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Apple Pro Training Series: OS X Support Essentials 10.10: Supporting and Troubleshooting OS X Yosemite: Keychain Architecture

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The authors of Apple Pro Training Series: OS X Support Essentials 10.10: Supporting and Troubleshooting OS X Yosemite discuss keychain architecture and understanding local keychain files.
From the book

Reference 8.1 Keychain Architecture

Because so many important items are saved via the keychain architecture, the keychain files themselves are encrypted with a very strong algorithm: They are impenetrable unless you know the keychain’s password. In fact, if you forget a keychain’s password, its contents are lost forever. Not even the software engineers at Apple can help you—the keychain system is that secure. Yet probably the single best feature of the keychain architecture is that it’s entirely automatic using the default settings. Most users never know just how secure their saved passwords are, because the system is so transparent.

Understanding Local Keychain Files

Keychain files are stored throughout the system for different users and resources. Here are a few of note:

  • /Users/<username>/Library/Keychains/login.keychain—Every standard or administrative user is created with a single login keychain. As a default, the password for this keychain matches the user’s account password, so this keychain is automatically unlocked and available when the user logs in. If the user’s account password does not match the keychain’s password, it does not automatically unlock during login. This keychain appears with the name “login” when using the Keychain Access application, as covered later in Lesson 8 “Keychain Management”.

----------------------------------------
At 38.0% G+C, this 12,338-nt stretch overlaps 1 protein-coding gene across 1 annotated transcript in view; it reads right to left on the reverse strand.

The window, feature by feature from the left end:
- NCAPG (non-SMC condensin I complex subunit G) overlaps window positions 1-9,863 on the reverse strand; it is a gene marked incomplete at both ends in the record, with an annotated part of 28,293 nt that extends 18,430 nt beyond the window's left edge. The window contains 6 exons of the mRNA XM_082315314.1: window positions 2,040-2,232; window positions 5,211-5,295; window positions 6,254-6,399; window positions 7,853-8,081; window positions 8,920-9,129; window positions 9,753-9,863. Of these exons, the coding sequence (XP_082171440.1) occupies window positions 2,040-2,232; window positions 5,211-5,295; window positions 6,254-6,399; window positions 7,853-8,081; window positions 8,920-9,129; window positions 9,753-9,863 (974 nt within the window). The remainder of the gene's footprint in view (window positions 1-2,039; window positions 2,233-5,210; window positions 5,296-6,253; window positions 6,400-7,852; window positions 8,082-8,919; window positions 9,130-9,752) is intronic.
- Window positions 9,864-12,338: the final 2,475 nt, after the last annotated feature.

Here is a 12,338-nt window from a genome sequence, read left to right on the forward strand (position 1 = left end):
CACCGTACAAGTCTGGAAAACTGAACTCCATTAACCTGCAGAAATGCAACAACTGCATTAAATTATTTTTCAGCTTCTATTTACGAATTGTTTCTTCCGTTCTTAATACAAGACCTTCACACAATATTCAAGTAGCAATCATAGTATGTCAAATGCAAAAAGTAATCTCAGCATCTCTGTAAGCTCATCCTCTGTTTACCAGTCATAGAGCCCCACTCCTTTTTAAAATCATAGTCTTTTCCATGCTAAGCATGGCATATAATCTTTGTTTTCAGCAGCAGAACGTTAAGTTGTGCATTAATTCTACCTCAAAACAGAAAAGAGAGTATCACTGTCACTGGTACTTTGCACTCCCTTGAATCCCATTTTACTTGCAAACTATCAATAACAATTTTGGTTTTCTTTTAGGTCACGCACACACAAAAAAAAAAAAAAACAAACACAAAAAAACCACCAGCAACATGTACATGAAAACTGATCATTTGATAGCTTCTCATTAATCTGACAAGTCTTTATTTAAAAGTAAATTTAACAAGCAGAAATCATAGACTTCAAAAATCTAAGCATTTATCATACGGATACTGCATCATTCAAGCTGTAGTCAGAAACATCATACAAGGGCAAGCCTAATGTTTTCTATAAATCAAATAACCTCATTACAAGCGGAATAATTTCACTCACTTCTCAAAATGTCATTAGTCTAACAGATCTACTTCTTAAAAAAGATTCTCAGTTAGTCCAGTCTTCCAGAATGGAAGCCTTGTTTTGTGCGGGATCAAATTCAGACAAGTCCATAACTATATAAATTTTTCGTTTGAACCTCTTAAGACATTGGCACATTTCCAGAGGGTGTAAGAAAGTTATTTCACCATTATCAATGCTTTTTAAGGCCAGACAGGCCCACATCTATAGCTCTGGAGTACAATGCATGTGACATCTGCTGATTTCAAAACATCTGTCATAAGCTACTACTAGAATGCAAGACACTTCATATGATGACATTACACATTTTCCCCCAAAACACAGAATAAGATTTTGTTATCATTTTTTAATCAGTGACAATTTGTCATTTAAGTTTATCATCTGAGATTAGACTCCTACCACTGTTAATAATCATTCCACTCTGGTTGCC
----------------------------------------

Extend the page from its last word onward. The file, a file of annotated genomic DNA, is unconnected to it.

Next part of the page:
• /Users/<username>/Library/Keychains/<UUID>—This keychain folder is also created for every user account. The chosen UUID (universally unique identifier) name of the folder does not match the user’s local account UUID, but this item is associated with the user due to its location in the user’s home folder. This folder contains the keychain database used by the iCloud Keychain service. Even if the user hasn’t enabled the iCloud Keychain service yet, this local keychain database is still created. When the iCloud Keychain service is not enabled, this keychain appears with the name Local Items in the Keychain Access application. Once the iCloud Keychain service is enabled, this keychain appears with the name iCloud in the Keychain Access application. Managing the iCloud Keychain service is covered later in “Reference 8.3 iCloud Keychain”.
  • /Library/Keychains/System.keychain—This keychain maintains authentication assets that are not user specific. Examples of items stored here include Wi-Fi wireless network passwords, 802.1X network passwords, and local Kerberos support items. Although all users benefit from this keychain, only administrative users can make changes to it. You’ll also find additional keychains in this folder for use by Legacy FileVault and the Apple Push service. This keychain appears with the name System in the Keychain Access application.
  • /Library/Keychains/FileVaultMaster.keychain —This keychain is created when the system master password is set, so it can only be unlocked with that password. This keychain, as the name implies, is used by the Legacy FileVault and FileVault 2 systems. Managing and troubleshooting Legacy FileVault and the master password is covered in Lesson 7 “System Security”. This keychain doesn’t appear in the Keychain Access application by default.
  • /System/Library/Keychains/—In this folder are several keychain files that store root certificates used to help identify trusted network services. Once again, all users benefit from these keychains, but only administrative users can make changes to them. Most of these keychain items don’t appear in the Keychain Access application by default.
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